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Eastern Portion of Gopher Tortoise Range Withdrawn from Endangered Species Act Consideration

Gopher tortoise photo by Billy Pope, ADCNR

Gopher tortoise photo by Billy Pope, ADCNR

On October 11, 2022, the U.S. Fish and Wildlife Service (USFWS) announced the decision to withdraw the petition to list the eastern portion of the gopher tortoise range under the endangered species act after a species status assessment indicated gopher tortoise populations in the eastern portion of its range in Florida, Georgia, South Carolina and most of Alabama are robust.

However, gopher tortoise populations in the western portion of its range in Alabama are still federally listed as threatened. The western portion of its range in Alabama includes populations west of the Mobile and Tombigbee rivers. The gopher tortoise’s western range also includes southern Mississippi and eastern Louisiana where it is also federally listed as threatened. It is important to remember the gopher tortoise continues to be protected by state regulations and is listed as a priority species of greatest conservation need throughout its range in Alabama.

“The partnerships between state and federal agencies, local and nongovernmental organizations and landowners have been crucial in developing a better understanding of gopher tortoise populations and helping to enhance those populations,” said Chris Blankenship, Commissioner of the Alabama Department of Conservation and Natural Resources (ADCNR). “We are grateful to the U.S. Fish and Wildlife Service and our other partners for making gopher tortoise conservation a priority.”

The gopher tortoise plays an integral role in the longleaf pine forests of the Southeast. As a keystone species, more than 350 other species depend on its burrows for shelter. These burrows can go as deep as 12 feet, extend more than 60 feet, and provide protection from predators, extreme weather, and the prescribed fires necessary for the habitat to thrive. Actively managing longleaf pine forests not only benefits gopher tortoises, but it also benefits a variety of other wildlife, including the Eastern indigo snake, red-cockaded woodpecker, wild turkey and white-tailed deer.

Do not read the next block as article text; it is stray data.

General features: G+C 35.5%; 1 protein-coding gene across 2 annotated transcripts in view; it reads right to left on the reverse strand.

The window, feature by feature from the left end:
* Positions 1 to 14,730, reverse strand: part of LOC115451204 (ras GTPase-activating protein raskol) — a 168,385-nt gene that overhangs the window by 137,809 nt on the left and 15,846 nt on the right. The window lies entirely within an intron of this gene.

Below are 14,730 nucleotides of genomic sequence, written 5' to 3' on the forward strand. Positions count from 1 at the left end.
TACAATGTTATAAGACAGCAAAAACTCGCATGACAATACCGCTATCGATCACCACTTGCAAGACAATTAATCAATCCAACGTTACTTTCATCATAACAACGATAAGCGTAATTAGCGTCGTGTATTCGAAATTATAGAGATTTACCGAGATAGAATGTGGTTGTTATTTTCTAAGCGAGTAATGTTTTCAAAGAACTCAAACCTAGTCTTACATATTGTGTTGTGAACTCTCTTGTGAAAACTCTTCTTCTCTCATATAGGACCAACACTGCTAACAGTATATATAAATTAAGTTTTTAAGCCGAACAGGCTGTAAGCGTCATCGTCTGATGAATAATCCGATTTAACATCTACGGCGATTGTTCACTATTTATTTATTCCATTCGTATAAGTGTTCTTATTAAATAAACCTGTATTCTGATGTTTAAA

“Alabama’s commitment to restoring longleaf habitat and enhancing its gopher tortoise populations has been an important factor in the stabilization of gopher tortoise numbers in the eastern part of its range in the state,” said Leopoldo Miranda-Castro, USFWS Southeastern Regional Director. “We will continue to work with our partners in Alabama and throughout the gopher tortoise’s range to conserve this important keystone species.”

Historically, longleaf pine forest covered millions of acres from Texas to Virginia. Habitat fragmentation, degradation, and modification are the primary threats to animals that depend upon longleaf pine habitat. For decades, the USFWS and the six southeastern states in the gopher tortoise’s range have worked to restore longleaf pine forests and enhance gopher tortoise populations.

“The decision not to list the gopher tortoise is good news for Alabama and the other states within its range,” said Chuck Sykes, Director of ADCNR’s Wildlife and Freshwater Fisheries Division. “There are several factors that can make managing for gopher tortoise different in each state. This allows state wildlife agencies to determine the best conservation approach for their individual states, including the development of public-private partnerships that have been effective at enhancing gopher tortoise populations in south Alabama.”

Earlier this year, gopher tortoise conservation in Alabama received a boost when representatives from ADCNR, USFWS, Eckerd College and the Birmingham Zoo released 98 young tortoises into the Geneva State Forest Wildlife Management Area (WMA) in Covington County. Prior to the release, tortoise eggs were collected from nests at the WMA and sent to Eckerd College in St. Petersburg, Florida, to hatch. The hatchlings were then raised at Eckerd College and the Birmingham Zoo for up to two years to increase their chances of survival in the wild – a process called head-starting. These tortoises will be monitored over the next several years to determine their survival rates and movement patterns.

For more information about the USFWS gopher tortoise announcement, click here.

ADCNR promotes wise stewardship, management and enjoyment of Alabama’s natural resources through four divisions: Marine Resources, State Lands, State Parks, and Wildlife and Freshwater Fisheries. Learn more at


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